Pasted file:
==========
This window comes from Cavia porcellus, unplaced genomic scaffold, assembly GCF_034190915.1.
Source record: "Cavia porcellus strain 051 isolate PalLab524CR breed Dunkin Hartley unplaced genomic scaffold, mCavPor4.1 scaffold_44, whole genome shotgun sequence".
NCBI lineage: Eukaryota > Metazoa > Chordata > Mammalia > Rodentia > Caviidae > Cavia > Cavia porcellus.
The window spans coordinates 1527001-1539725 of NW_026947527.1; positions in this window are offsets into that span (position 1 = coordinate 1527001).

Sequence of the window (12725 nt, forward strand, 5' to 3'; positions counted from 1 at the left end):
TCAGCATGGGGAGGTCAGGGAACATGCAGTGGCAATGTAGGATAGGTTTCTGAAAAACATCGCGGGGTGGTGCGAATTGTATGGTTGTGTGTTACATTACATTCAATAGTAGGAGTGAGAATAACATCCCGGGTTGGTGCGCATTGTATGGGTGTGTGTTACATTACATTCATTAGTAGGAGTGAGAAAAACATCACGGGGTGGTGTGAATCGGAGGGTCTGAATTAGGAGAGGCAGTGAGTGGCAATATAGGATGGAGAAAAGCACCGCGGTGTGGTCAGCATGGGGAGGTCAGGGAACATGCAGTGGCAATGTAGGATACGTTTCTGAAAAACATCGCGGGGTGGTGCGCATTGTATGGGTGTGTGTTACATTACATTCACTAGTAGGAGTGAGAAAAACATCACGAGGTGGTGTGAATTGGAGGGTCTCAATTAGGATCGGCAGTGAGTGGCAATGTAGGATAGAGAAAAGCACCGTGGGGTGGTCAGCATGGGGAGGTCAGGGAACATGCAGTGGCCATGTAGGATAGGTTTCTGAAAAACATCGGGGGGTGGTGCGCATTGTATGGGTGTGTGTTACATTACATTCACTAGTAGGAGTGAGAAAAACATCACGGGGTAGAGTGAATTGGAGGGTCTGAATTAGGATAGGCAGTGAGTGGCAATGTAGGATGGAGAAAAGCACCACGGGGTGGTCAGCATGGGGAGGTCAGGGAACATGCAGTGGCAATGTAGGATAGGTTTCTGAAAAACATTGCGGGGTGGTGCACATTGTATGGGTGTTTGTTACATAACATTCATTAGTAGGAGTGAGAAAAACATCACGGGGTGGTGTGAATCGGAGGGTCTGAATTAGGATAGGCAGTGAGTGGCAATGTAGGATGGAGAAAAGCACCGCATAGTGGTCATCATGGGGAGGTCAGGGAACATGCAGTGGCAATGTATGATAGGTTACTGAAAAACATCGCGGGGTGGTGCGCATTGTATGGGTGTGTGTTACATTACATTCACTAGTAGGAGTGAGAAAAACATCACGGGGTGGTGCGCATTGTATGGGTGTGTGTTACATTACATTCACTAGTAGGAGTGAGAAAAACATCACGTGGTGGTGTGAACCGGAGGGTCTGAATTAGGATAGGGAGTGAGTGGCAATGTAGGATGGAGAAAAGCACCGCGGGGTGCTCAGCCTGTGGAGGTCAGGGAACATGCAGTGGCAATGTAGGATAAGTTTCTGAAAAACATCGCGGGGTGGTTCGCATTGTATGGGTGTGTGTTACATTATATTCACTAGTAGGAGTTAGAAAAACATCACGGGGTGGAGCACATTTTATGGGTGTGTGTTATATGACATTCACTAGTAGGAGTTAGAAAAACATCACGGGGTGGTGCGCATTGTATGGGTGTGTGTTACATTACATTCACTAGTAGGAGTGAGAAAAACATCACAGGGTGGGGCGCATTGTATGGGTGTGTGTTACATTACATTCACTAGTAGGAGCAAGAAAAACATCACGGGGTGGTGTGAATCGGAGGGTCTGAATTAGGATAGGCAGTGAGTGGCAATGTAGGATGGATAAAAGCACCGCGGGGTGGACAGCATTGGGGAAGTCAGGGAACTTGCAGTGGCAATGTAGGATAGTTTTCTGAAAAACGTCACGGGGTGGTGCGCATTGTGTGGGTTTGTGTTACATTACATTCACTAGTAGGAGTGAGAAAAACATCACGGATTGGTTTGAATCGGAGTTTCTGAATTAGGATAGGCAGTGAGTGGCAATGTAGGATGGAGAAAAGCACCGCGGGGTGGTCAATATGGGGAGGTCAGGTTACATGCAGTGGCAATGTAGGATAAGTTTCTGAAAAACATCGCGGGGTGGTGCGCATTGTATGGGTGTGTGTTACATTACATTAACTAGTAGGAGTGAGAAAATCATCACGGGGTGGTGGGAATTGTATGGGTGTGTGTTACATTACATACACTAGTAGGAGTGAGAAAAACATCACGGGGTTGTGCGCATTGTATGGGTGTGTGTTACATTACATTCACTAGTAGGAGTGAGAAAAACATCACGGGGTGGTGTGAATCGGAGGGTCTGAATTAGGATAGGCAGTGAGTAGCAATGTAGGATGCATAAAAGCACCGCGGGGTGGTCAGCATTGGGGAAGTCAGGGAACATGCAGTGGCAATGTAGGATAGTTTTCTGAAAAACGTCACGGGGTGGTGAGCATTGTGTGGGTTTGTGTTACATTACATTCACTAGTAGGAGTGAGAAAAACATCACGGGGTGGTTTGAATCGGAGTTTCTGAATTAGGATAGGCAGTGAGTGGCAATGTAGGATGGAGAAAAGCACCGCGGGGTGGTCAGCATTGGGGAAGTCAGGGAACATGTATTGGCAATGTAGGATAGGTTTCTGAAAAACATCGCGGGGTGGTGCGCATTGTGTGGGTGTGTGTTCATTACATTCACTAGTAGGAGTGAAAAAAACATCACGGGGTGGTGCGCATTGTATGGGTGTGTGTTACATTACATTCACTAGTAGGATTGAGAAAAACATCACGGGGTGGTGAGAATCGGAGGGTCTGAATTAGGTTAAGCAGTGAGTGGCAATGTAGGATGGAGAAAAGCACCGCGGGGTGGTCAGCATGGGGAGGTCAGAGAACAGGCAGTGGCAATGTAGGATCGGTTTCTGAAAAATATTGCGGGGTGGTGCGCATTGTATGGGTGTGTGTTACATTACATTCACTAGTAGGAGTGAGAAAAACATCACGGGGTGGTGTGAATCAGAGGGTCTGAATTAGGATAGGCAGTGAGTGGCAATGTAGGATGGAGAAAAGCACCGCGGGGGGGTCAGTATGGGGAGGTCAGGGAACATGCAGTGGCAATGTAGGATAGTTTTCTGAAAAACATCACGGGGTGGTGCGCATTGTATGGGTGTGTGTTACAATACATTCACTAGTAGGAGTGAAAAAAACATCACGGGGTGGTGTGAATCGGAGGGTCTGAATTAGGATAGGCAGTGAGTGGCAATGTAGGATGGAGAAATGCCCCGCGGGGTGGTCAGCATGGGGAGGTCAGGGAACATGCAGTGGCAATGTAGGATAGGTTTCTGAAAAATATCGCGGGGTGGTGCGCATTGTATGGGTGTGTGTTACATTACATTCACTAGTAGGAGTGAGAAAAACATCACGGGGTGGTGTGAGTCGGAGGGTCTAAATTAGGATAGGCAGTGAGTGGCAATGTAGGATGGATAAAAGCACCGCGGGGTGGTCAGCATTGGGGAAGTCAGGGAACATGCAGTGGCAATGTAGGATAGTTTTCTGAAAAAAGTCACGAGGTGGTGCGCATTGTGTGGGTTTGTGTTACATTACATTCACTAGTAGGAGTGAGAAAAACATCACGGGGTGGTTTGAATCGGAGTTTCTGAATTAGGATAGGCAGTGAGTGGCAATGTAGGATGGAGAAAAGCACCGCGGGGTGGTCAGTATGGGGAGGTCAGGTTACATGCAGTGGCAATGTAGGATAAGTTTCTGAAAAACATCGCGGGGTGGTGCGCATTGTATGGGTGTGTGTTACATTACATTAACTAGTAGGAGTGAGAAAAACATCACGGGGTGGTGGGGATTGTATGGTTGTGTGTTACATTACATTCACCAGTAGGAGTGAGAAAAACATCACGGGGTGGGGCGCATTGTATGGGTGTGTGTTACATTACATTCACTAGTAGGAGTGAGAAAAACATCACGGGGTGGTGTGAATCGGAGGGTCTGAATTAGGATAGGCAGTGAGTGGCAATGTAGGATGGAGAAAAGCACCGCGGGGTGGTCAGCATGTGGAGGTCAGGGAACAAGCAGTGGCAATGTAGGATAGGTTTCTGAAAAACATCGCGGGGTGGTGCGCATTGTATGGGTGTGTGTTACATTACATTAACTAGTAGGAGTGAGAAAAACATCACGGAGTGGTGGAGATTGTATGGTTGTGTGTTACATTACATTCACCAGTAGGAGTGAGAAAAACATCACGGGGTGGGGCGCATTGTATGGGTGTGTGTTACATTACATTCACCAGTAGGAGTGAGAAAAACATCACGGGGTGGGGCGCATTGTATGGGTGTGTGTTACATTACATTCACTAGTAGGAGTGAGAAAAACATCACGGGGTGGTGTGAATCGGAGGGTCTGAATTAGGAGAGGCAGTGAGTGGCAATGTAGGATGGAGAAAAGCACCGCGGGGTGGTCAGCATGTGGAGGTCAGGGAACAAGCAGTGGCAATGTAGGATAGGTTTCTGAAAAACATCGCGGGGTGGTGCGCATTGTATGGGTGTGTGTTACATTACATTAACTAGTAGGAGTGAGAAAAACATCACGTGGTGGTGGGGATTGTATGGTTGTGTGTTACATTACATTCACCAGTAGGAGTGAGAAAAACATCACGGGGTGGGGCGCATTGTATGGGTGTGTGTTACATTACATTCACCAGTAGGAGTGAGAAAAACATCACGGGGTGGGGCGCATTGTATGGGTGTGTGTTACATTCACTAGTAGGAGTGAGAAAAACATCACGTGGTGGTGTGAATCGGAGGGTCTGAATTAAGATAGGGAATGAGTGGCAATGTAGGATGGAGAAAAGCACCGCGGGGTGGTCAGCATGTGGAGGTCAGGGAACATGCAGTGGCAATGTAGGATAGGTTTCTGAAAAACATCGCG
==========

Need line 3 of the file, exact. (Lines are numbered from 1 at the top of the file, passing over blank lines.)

NCBI lineage: Eukaryota > Metazoa > Chordata > Mammalia > Rodentia > Caviidae > Cavia > Cavia porcellus.